Singleton may be the ideal director for the project, but is Idris Elba, at 41 years old, the best choice to play the rapper, who died at 25? Idris is a supremely talented actor, so we’re sure that he’ll do a stellar job, but if casting directors need a little more choice, why not try one of this lot?
Continue reading: Which One Of These Actors Should Play Tupac?
The cast of Eminem's '8 Mile' reunited for an interview and talk soon turned to the late Brittany Murphy, who passed away in 2009.
Ten years after the release of Eminem's '8 Mile', the cast reunited, and took time to pay tribute to the late Brittany Murphy. The American rapper brought together the stars of the film, including Mekhi Phifer, Anthony Mackie, Evan Jones and Omar Benson Miller for a 'Vibe' magazine cover photo. In the attached interview, the cast talk about the 2002 movie, and lovingly remember Murphy who played the role of Eminem's lover.
In the interview, Eminem speaks about Brittany, saying: "Brittany was a good person, a super-nice girl. She was very down-to-earth; she'd talk to anybody." This statement was then echoed by Evan Jones, who commented "(She was) a really good actress. She brought so much to that role". Mekhi Phifer added, "She was bubbly."
Continue reading: '8 Mile' Cast Reunite And Pay Homage To Brittany Murphy In Interview
The movie stars Jennifer Love Hewitt as Julie James, the teenager who was stalked last summer by the person who she and her friends ran over the summer before that. Shouldn't the movie be called I Still Know What You Did 2 Summers Ago? Anyway, Julie and her roommate Karla (Brandy) win a trip to the Bahamas, even though Julie is still haunted by what happened last summer..
Continue reading: I Still Know What You Did Last Summer Review
This is what happens when you produce a vanity project for someone who hasn't quite graduated to B-movie star yet. Nothing against Jessica Alba; she's cute, she can dance okay, and she was pretty good on that FOX sci-fi show a few years ago. (No, not MANTIS. Or Strange Luck. Or VR-5. Or Millennium. Or even Tru Calling.) But her performance in Honey reminded me of a singer trying to act -- and Alba, as far as I know, isn't a singer.
Continue reading: Honey Review
Somehow the people at Universal Pictures got it into their heads that easy-on-the-eyes, thin-on-talent Jessica Alba (star of Fox's short-lived "Dark Angel") should be a movie star.
So apparently a room full of monkeys was recruited to write "Honey," a laughable follow-your-dreams disaster in which the actress plays a sprightly, adorably indomitable, J.Lo-inspired babe from the Bronx who becomes a music-video dance choreographer, turns down a director's demand for sex, gets black-listed, then realizes what's really important in life is opening a neighborhood dance studio for street kids.
Trite and graceless, it's supposed to be the story of the girl's struggle to make it in showbiz, but no sooner does she point at a TV and say, "Check it. That's what I'm talkin' about. I should be dancing in videos like this!" than a video director (David Moscow) sees her shaking her stuff in a club and offers her a job.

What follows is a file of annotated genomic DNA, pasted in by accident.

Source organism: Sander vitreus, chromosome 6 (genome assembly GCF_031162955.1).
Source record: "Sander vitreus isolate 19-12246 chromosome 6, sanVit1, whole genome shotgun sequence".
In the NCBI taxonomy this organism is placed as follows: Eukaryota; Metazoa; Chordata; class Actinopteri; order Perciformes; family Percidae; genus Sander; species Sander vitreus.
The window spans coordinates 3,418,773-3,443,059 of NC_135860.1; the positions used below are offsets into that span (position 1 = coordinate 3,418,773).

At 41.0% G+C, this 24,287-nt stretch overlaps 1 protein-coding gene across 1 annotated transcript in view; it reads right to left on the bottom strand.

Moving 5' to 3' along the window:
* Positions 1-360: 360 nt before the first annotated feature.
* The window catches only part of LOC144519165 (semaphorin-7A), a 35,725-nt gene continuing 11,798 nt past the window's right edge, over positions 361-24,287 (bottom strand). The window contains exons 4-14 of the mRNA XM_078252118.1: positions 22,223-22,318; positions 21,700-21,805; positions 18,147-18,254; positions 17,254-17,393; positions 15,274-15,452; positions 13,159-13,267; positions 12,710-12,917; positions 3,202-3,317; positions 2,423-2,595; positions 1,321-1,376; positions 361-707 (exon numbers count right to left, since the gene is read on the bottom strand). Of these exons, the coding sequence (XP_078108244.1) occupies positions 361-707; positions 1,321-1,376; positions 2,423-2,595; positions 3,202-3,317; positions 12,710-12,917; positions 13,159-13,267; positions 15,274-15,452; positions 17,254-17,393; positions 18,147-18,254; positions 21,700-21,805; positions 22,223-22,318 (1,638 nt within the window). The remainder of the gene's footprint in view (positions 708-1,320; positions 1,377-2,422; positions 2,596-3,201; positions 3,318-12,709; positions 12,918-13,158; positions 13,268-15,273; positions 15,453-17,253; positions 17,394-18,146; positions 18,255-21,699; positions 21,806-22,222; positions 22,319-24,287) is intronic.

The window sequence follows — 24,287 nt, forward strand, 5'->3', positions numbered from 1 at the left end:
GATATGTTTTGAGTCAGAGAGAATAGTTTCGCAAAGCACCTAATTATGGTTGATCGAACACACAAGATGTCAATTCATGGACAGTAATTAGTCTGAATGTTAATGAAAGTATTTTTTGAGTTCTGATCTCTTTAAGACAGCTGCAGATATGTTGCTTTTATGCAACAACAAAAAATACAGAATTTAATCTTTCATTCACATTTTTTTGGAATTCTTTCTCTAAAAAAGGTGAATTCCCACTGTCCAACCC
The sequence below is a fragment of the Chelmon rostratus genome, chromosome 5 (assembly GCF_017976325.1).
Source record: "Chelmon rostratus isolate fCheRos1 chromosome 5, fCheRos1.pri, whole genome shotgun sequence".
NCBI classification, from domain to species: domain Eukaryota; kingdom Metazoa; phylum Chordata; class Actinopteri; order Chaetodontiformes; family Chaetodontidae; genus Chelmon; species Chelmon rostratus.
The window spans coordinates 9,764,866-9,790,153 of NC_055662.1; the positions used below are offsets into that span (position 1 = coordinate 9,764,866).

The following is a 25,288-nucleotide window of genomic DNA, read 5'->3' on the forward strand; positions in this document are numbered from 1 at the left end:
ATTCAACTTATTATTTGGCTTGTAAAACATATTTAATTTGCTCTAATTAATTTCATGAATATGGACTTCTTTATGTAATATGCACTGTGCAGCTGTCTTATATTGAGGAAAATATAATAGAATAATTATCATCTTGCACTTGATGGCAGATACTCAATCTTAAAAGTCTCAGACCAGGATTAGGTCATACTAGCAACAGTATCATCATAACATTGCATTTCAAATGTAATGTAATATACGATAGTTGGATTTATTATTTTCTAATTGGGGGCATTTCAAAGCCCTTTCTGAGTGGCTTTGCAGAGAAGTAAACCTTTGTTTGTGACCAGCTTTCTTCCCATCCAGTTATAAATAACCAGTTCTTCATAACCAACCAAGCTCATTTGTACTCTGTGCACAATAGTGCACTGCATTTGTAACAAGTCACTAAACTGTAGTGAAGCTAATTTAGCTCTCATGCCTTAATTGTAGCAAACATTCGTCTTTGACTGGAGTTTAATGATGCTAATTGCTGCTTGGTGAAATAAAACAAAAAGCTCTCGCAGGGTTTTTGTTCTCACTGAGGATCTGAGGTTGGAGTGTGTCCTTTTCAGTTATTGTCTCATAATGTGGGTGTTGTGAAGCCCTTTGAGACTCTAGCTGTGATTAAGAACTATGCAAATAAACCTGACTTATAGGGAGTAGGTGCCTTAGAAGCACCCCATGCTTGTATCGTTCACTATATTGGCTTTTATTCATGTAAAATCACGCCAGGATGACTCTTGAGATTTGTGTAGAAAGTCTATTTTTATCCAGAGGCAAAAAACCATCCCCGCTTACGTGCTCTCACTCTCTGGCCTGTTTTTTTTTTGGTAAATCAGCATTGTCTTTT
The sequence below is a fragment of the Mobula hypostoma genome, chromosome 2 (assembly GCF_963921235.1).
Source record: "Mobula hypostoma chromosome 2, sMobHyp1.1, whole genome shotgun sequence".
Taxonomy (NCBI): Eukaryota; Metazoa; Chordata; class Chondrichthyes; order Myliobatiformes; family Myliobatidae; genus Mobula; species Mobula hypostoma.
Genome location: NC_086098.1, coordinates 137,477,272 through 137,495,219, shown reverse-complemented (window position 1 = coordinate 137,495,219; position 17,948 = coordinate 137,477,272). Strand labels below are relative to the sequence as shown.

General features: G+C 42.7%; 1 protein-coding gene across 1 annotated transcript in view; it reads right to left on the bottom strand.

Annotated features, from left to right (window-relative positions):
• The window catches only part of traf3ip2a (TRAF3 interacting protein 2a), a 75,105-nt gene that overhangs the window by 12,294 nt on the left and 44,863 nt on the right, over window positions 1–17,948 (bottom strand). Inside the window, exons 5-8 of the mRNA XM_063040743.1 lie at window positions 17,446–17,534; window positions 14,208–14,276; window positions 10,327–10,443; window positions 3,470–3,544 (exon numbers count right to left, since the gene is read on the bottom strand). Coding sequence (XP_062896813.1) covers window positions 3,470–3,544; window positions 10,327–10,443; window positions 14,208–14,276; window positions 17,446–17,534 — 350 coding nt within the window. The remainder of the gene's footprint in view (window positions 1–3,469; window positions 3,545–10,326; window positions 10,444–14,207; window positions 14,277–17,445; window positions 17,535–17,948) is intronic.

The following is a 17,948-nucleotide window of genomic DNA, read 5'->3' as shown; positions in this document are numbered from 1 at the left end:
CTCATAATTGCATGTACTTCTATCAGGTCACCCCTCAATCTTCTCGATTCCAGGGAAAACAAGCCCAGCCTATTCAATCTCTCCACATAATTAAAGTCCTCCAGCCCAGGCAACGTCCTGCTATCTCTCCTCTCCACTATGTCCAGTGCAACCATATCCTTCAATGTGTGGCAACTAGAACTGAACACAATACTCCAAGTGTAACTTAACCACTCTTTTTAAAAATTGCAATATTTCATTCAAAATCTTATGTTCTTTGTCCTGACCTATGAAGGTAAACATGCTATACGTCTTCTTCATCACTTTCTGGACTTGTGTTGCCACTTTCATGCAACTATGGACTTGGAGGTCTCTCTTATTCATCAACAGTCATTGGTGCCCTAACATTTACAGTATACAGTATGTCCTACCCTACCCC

Continue reading: Honey Review
The familiar story told in "Paid In Full," the story of a good ghetto kid seduced into the drug trade with tragic results, covers no new territory. But it's a story told so well -- with veracity, raw compassion, well-drawn characters and strong performances -- that its common cautionary tale feels as compelling as it might have been in the 1980s, when the film takes place and before this type of movie became its own genre.
"Paid" plays as if it were made by people who lived it. People like Ace (Wood Harris), a reticent clerk at a neighborhood dry cleaners who has always been happy to blend into the woodwork and just be a survivor, even as he sees his closest friends becoming flush with cash, clothes and cool cars."That ain't my flow, man," Ace says when his best friend Mitch (Mekhi Phifer) tries to lure him into his small-time drug empire.
But as temptations mount (a local Colombian cartel middleman leaves him a cocaine "tip" in a jacket pocket at the cleaners), power becomes attractive (he'd like to get his sister away from her pimp-dealer boyfriend) and opportunities present themselves (Mitch gets arrested, leaving his street business up for grabs). Ace succumbs, in small increments, to the enticements of what seems like an effortless road to living well.
Continue reading: Paid In Full Review
A sharp improvement on the original, this second entry in The Divergent Series has a...
Following on from the events of 'Divergent', the mysterious government has discovered a magical maguffin...
Following the revelation that she is Divergent and not specialised for any of the dystopian...
Teens tackle yet another dystopian future in this well-made but derivative franchise-launcher. Filmmaker Neil Burger...
Author Veronica Roth and the cast of her book's film adaptation 'Divergent' talk about the...
Tris Prior is a 'divergent' in a world where everyone is split up in accordance...
Ever since Scream came out in 1996, the teen horror movies have been revived....
Honey tries to apply for membership in at least three cliché-ridden subgenres: the nonmusical dance...
Somehow the people at Universal Pictures got it into their heads that easy-on-the-eyes, thin-on-talent Jessica...